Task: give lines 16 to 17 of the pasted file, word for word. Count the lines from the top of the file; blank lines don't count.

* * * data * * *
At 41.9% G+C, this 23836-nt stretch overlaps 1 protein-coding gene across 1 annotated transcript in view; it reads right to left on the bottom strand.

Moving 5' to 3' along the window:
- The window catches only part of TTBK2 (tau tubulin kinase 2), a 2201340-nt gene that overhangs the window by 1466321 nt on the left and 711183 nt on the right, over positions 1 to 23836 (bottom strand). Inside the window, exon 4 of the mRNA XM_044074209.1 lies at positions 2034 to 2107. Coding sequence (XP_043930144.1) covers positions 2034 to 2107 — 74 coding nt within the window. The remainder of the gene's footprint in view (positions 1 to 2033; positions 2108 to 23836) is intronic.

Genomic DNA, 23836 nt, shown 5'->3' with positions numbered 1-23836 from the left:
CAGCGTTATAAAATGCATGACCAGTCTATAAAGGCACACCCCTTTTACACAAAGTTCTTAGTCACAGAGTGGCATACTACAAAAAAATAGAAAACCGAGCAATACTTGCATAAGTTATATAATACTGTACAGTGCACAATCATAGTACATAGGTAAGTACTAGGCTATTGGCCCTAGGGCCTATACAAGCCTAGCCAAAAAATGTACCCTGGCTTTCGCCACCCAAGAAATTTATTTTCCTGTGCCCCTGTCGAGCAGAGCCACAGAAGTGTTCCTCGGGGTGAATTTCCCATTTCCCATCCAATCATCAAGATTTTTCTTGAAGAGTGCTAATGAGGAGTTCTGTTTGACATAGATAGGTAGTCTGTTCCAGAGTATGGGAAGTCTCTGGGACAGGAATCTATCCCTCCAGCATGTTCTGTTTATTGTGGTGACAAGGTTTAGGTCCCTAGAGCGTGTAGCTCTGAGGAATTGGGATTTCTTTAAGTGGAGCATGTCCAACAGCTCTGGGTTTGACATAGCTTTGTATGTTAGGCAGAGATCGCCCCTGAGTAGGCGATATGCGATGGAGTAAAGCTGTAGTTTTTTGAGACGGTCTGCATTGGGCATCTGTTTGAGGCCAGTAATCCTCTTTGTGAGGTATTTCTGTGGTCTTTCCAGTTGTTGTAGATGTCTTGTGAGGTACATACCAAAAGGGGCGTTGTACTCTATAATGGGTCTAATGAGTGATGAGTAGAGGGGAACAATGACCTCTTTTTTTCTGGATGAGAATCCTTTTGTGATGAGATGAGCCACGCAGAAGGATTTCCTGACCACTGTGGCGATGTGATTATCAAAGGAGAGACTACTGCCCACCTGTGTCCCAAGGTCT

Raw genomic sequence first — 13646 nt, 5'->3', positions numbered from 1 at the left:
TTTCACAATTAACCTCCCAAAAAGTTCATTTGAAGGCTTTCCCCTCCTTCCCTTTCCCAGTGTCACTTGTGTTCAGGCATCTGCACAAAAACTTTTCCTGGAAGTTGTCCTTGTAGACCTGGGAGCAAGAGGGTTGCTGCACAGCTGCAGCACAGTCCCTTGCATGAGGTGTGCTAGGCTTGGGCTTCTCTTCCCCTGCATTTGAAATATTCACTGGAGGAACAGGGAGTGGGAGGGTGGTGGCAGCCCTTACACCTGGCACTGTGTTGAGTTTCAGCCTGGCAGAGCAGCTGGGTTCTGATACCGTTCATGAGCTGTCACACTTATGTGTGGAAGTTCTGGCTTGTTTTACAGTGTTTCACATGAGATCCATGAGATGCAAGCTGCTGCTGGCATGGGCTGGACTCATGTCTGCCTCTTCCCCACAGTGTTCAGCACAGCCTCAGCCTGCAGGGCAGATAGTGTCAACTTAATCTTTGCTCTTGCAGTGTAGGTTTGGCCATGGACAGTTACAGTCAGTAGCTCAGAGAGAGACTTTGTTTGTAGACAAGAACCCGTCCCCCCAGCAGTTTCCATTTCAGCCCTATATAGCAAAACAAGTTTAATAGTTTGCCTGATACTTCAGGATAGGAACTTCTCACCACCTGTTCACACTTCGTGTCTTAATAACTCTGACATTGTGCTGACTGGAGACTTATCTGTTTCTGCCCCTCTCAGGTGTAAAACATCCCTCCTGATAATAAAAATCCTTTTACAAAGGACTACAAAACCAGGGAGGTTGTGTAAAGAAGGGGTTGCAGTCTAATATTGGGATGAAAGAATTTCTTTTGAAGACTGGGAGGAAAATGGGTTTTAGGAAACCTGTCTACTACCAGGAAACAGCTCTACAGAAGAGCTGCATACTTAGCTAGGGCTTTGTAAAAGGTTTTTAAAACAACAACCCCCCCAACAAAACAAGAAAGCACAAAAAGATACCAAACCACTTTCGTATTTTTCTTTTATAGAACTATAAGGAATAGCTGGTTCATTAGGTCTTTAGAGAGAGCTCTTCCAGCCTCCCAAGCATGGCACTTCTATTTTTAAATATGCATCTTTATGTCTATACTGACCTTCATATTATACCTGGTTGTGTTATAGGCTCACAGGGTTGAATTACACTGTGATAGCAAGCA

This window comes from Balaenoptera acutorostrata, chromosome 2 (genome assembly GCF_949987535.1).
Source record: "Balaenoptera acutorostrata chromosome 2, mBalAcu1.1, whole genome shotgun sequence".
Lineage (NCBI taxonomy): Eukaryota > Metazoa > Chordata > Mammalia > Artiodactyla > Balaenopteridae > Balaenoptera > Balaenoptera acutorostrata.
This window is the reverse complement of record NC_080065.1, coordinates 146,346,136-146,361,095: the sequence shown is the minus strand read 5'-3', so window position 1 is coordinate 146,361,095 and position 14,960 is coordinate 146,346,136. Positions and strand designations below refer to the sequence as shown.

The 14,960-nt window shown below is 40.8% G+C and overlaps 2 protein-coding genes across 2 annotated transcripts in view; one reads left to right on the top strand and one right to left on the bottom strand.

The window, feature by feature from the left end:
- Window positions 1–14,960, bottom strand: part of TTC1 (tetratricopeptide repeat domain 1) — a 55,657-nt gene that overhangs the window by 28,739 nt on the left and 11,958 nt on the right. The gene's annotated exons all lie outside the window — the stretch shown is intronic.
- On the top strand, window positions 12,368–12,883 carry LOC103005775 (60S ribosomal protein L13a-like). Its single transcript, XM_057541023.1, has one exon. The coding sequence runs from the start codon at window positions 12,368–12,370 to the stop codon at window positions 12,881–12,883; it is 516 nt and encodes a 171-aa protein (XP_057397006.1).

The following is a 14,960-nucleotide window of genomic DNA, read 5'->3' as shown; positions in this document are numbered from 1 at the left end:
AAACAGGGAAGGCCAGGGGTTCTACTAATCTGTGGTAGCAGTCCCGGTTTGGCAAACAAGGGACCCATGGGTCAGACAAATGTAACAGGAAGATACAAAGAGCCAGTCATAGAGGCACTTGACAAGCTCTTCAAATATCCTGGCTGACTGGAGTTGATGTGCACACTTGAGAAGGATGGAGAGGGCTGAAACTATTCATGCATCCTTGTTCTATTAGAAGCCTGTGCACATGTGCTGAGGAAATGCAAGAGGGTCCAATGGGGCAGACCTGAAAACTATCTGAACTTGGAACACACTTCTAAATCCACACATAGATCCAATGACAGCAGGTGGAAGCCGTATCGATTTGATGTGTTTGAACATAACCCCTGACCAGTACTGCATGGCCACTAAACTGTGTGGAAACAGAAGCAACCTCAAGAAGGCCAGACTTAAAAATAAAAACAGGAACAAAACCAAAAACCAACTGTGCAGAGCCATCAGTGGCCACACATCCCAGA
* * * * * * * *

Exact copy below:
The following is a 14,960-nucleotide window of genomic DNA, read 5'->3' as shown; positions in this document are numbered from 1 at the left end:
AAACAGGGAAGGCCAGGGGTTCTACTAATCTGTGGTAGCAGTCCCGGTTTGGCAAACAAGGGACCCATGGGTCAGACAAATGTAACAGGAAGATACAAAGAGCCAGTCATAGAGGCACTTGACAAGCTCTTCAAATATCCTGGCTGACTGGAGTTGATGTGCACACTTGAGAAGGATGGAGAGGGCTGAAACTATTCATGCATCCTTGTTCTATTAGAAGCCTGTGCACATGTGCTGAGGAAATGCAAGAGGGTCCAATGGGGCAGACCTGAAAACTATCTGAACTTGGAACACACTTCTAAATCCACACATAGATCCAATGACAGCAGGTGGAAGCCGTATCGATTTGATGTGTTTGAACATAACCCCTGACCAGTACTGCATGGCCACTAAACTGTGTGGAAACAGAAGCAACCTCAAGAAGGCCAGACTTAAAAATAAAAACAGGAACAAAACCAAAAACCAACTGTGCAGAGCCATCAGTGGCCACACATCCCAGA